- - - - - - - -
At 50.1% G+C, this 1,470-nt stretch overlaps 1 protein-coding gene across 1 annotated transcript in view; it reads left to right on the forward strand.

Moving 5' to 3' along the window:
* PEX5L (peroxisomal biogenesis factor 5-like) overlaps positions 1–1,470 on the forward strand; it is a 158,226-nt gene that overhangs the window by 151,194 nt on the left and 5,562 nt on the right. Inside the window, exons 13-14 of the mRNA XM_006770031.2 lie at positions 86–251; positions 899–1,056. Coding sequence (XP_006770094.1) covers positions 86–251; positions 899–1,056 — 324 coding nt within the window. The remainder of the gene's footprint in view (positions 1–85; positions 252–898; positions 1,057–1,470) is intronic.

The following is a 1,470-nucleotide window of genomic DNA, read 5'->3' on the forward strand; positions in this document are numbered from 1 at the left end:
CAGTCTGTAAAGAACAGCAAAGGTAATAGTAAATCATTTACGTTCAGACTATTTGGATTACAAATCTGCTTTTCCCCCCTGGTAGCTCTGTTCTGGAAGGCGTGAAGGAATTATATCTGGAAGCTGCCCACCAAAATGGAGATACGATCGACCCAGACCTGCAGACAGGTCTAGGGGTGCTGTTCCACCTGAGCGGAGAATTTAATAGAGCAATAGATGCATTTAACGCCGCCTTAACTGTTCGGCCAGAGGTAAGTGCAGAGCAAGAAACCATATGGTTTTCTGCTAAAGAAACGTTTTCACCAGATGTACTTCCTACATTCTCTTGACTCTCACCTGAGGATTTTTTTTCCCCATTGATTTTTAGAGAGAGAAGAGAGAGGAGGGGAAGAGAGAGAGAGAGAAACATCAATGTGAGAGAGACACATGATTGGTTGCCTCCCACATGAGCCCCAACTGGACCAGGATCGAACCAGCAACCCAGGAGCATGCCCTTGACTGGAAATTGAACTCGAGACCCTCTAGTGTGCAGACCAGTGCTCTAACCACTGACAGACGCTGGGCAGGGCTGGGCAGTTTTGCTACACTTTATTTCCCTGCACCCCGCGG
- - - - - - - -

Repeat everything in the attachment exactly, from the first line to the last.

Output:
At 50.1% G+C, this 1,470-nt stretch overlaps 1 protein-coding gene across 1 annotated transcript in view; it reads left to right on the forward strand.

Moving 5' to 3' along the window:
* PEX5L (peroxisomal biogenesis factor 5-like) overlaps positions 1–1,470 on the forward strand; it is a 158,226-nt gene that overhangs the window by 151,194 nt on the left and 5,562 nt on the right. Inside the window, exons 13-14 of the mRNA XM_006770031.2 lie at positions 86–251; positions 899–1,056. Coding sequence (XP_006770094.1) covers positions 86–251; positions 899–1,056 — 324 coding nt within the window. The remainder of the gene's footprint in view (positions 1–85; positions 252–898; positions 1,057–1,470) is intronic.

The following is a 1,470-nucleotide window of genomic DNA, read 5'->3' on the forward strand; positions in this document are numbered from 1 at the left end:
CAGTCTGTAAAGAACAGCAAAGGTAATAGTAAATCATTTACGTTCAGACTATTTGGATTACAAATCTGCTTTTCCCCCCTGGTAGCTCTGTTCTGGAAGGCGTGAAGGAATTATATCTGGAAGCTGCCCACCAAAATGGAGATACGATCGACCCAGACCTGCAGACAGGTCTAGGGGTGCTGTTCCACCTGAGCGGAGAATTTAATAGAGCAATAGATGCATTTAACGCCGCCTTAACTGTTCGGCCAGAGGTAAGTGCAGAGCAAGAAACCATATGGTTTTCTGCTAAAGAAACGTTTTCACCAGATGTACTTCCTACATTCTCTTGACTCTCACCTGAGGATTTTTTTTCCCCATTGATTTTTAGAGAGAGAAGAGAGAGGAGGGGAAGAGAGAGAGAGAGAAACATCAATGTGAGAGAGACACATGATTGGTTGCCTCCCACATGAGCCCCAACTGGACCAGGATCGAACCAGCAACCCAGGAGCATGCCCTTGACTGGAAATTGAACTCGAGACCCTCTAGTGTGCAGACCAGTGCTCTAACCACTGACAGACGCTGGGCAGGGCTGGGCAGTTTTGCTACACTTTATTTCCCTGCACCCCGCGG